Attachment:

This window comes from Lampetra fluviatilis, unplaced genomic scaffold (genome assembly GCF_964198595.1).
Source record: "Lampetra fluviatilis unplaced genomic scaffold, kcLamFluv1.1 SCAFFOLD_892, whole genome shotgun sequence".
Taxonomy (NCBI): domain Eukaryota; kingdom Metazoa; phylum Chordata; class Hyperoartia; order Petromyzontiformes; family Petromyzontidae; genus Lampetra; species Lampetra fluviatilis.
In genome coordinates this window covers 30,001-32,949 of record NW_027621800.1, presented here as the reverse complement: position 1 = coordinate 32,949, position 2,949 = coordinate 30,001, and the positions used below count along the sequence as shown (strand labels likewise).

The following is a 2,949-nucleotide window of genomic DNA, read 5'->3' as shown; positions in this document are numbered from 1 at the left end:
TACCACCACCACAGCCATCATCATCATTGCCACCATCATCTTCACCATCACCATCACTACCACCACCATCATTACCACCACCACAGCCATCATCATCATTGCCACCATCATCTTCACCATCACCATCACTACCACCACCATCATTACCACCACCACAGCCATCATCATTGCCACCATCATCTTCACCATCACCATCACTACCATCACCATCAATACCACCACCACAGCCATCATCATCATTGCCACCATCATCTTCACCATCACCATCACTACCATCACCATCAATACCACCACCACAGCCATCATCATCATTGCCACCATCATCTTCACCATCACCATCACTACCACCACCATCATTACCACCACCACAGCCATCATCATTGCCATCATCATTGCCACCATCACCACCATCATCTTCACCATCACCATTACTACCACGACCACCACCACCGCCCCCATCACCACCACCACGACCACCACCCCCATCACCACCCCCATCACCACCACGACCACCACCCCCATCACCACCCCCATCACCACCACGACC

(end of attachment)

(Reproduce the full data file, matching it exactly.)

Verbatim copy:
This window comes from Lampetra fluviatilis, unplaced genomic scaffold (genome assembly GCF_964198595.1).
Source record: "Lampetra fluviatilis unplaced genomic scaffold, kcLamFluv1.1 SCAFFOLD_892, whole genome shotgun sequence".
Taxonomy (NCBI): domain Eukaryota; kingdom Metazoa; phylum Chordata; class Hyperoartia; order Petromyzontiformes; family Petromyzontidae; genus Lampetra; species Lampetra fluviatilis.
In genome coordinates this window covers 30,001-32,949 of record NW_027621800.1, presented here as the reverse complement: position 1 = coordinate 32,949, position 2,949 = coordinate 30,001, and the positions used below count along the sequence as shown (strand labels likewise).

The following is a 2,949-nucleotide window of genomic DNA, read 5'->3' as shown; positions in this document are numbered from 1 at the left end:
TACCACCACCACAGCCATCATCATCATTGCCACCATCATCTTCACCATCACCATCACTACCACCACCATCATTACCACCACCACAGCCATCATCATCATTGCCACCATCATCTTCACCATCACCATCACTACCACCACCATCATTACCACCACCACAGCCATCATCATTGCCACCATCATCTTCACCATCACCATCACTACCATCACCATCAATACCACCACCACAGCCATCATCATCATTGCCACCATCATCTTCACCATCACCATCACTACCATCACCATCAATACCACCACCACAGCCATCATCATCATTGCCACCATCATCTTCACCATCACCATCACTACCACCACCATCATTACCACCACCACAGCCATCATCATTGCCATCATCATTGCCACCATCACCACCATCATCTTCACCATCACCATTACTACCACGACCACCACCACCGCCCCCATCACCACCACCACGACCACCACCCCCATCACCACCCCCATCACCACCACGACCACCACCCCCATCACCACCCCCATCACCACCACGACC